Dying the Liverpool Way
End of Life Care?... or Ending-Life Care?
DR GILLIAN CRAIG
I speak as a retired Consultant Geriatrician with a special interest in hydration at the end of life. I am not a palliative care specialist, but I have spent many years trying to persuade my colleagues in the hospice movement that hydration matters. Failure to maintain hydration results in death from dehydration within about a week. Water is a basic human need.
Some years ago I came upon the practice of sedation without hydration in the dying and was shocked. I resolved to do what I could to end the practice, and at the suggestion of the Editor wrote an article for the Journal of Medical Ethics to start a public debate. The story of that debate can be found in my book, No Water-No life: Hydration in the Dying.(1)
The initial response of palliative carers was helpful. Committees were convened behind the scenes and in 1997 the National Council for Palliative Care (NCPC) published some guidelines on “The ethical use of artificial hydration in terminally ill people.” These were published in the European Journal of Palliative Care - a journal that is rarely to be found in any postgraduate library in the UK.(2) I obtained a copy by writing to the publishers and discovered that the guidelines had been produced in response to my criticism. The guidelines stated categorically that:
• A blanket policy of hydration or no artificial hydration is ethically indefensible...”, and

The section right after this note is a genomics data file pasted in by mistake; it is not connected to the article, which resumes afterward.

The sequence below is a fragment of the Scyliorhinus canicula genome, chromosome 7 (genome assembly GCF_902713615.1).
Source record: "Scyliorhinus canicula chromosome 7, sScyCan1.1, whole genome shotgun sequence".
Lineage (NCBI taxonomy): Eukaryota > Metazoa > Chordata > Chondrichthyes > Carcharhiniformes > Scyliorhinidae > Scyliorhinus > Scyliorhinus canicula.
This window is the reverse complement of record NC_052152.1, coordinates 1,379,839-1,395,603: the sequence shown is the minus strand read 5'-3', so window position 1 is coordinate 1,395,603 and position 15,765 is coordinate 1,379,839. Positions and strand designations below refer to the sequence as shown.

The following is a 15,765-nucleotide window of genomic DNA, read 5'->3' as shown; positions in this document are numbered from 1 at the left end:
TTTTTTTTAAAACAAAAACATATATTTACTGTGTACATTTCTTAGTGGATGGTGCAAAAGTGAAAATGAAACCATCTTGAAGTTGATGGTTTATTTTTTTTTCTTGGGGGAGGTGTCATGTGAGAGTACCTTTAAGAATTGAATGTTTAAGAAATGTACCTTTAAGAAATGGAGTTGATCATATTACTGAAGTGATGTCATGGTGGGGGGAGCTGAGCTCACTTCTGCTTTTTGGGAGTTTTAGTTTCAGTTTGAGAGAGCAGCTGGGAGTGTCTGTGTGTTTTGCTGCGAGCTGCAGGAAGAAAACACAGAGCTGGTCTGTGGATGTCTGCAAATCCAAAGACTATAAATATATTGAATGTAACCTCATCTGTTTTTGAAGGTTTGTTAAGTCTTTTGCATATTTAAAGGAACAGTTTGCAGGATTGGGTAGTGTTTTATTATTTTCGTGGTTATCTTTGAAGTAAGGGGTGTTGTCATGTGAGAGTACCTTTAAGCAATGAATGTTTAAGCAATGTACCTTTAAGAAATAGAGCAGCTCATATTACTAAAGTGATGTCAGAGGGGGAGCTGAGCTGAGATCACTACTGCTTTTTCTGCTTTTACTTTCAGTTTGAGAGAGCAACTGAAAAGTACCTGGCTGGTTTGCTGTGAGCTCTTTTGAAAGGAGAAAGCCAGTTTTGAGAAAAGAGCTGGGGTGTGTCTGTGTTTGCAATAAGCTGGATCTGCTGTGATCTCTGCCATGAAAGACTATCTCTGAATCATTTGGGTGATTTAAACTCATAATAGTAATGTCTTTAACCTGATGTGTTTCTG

Unfortunately, these broadly helpful guidelines were rapidly followed by another publication called Changing Gear - Managing the Last Days of Life in Adults.(3) This dismissed the topic of hydration in 6 lines, and took an entirely negative approach to artificial hydration, quoting in support of this view a paper by Ellershaw, Sutcliffe and Saunders, which in my view does not stand up to scrutiny.(4) However, Dr Ellershaw of Liverpool is now a professor of palliative care, with a key role in the NHS End of Life Care Programme. This programme was established in 2004 and involves health and social care organisations, primary care trusts, strategic health authorities and the Department of Health. Residential care homes for the elderly and nursing homes are being targeted, the aim being to improve the care of the dying, reduce emergency admissions and reduce transfers of patients from care homes to hospital at the end of life.